I found this book in a charity shop some time ago. The choice of colour, the bold, clear approach and the letterforms make it an iconographic example of seventies design. The lettering could have been designed in FontStruct, but the book is definitely too old for that. It looks like some sixties modular type I have seen before, maybe influenced by bauhaus typography. Searching on the web and in my specimen books didn’t bring up a match, so I decided to ask the designer of the book cover. If I was able to trace him…
The colophon mentioned no year of publication, but a postcard and a pocket calendar I found inside the book, suggested it was bought before 1975. And it did credit the cover design to one Rob Ligtelijn. Some googling led to the Facebook profile of a mister Ligtelijn who had been studying graphic design in Utrecht, the Netherlands. The first reply to my inquiry came from Chicago: Rob was traveling but had checked his e-mail on his iPhone. And he did remember the title of the book. Viva communication technology!
Two weeks later, Rob being back in Utrecht, this was his story.
“It sure was a surprise to be remembered about something I made that long ago! This must be from the early seventies. In those days I often started designing a cover from a typographic angle, especially when the content or title were hard to capture in one image. Occasionally I drew my own letters by hand – never a complete alphabet, just the ones I needed – and for every new job I started a new design.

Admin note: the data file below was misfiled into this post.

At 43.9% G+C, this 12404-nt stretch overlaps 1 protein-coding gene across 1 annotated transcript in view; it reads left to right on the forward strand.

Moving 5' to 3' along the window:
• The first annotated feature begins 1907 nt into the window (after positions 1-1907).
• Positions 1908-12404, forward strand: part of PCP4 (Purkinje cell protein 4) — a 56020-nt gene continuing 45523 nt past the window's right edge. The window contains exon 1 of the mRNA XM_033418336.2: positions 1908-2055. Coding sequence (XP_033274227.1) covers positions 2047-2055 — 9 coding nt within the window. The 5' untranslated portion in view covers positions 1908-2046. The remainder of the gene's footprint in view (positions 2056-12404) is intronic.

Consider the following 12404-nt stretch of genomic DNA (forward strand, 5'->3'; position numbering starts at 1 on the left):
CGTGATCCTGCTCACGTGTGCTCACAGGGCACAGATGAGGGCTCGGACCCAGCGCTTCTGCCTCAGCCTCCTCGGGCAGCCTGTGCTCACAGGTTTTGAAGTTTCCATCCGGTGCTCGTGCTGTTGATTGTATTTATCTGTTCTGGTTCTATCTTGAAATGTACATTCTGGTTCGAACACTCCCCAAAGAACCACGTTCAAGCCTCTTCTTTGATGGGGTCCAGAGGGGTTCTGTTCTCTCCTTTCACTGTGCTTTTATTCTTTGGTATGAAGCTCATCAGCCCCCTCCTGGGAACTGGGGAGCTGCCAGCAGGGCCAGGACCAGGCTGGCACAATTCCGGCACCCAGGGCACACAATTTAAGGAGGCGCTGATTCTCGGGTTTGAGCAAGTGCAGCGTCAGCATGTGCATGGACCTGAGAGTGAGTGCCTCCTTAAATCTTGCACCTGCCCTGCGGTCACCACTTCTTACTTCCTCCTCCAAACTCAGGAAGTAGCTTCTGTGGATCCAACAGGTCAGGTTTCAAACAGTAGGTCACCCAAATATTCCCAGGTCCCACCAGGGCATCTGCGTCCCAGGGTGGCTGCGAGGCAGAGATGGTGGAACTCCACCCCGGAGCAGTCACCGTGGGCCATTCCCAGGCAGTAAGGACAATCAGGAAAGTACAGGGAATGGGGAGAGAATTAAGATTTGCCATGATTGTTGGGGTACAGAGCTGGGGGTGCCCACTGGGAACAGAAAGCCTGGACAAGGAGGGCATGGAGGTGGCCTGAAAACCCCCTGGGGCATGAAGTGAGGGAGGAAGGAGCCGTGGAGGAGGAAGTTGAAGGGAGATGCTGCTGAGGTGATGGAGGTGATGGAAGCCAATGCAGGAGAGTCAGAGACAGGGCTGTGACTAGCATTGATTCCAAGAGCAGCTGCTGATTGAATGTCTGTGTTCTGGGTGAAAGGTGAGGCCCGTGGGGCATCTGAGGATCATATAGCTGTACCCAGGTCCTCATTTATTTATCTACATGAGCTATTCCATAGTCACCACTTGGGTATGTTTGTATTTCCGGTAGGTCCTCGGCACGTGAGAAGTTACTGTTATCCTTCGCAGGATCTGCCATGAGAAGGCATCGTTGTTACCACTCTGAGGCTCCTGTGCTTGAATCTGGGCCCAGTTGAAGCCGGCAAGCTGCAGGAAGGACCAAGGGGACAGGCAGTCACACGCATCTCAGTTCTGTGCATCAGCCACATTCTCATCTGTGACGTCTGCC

This manual approach is obvious in the ‘spotvogels’ cover: the vertical line inside the letters has the same width all over. In a font it would have followed the type size. That would have made the image less calm and even.
What you have here is only the hard cover. The dust jacket is missing. I remember it had the text on the same spot, but there was a shadow, dropping 45 degrees to the bottom left, which sort of lifted the title up.
The drawing was done with a ruler and compasses, using pen and ink. Later we had those Rotring pens that prefered to leak when the job was almost finished. After that I used cutting film. Red transparent Letraset film was pasted onto paper. Those paper sheets had a millimetre pattern, printed in light blue ink that was invisible to the repro camera. Working on a light table, I applied close fitting colour fields – like the drop shadow I mentioned before – to the back of the paper in mirror view. This way, occasional shrinking by moisture or heat was equal on both ‘plates’. Mirroring was no problem when handling originals on the camera.
Finaly I discovered masking film, made by Ulano. A clear transparent film, strong and dimensionally stable, with a red top coating that was easy to cut and peal off. At last easy correcting was possible! Wonderful material, albeit overhauled by new technologies.
I realize now I kept no work from that period. From book design my career shifted to art direction, over editorial work into publishing. The last years before retiring, I conceived magazines for different editors; the editorial concept or formula if you like. All related jobs, but I left the actual designing a long time ago. These questions and reading Spinsels make my hands itch again, though…”
Keep us posted, Rob, and thanks.
Harper Lee – Spaar de Spotvogels (To kill a Mockingbird)
Amsterdam Boek -Miljoenenreeks 1
Cover: Rob Ligtelijn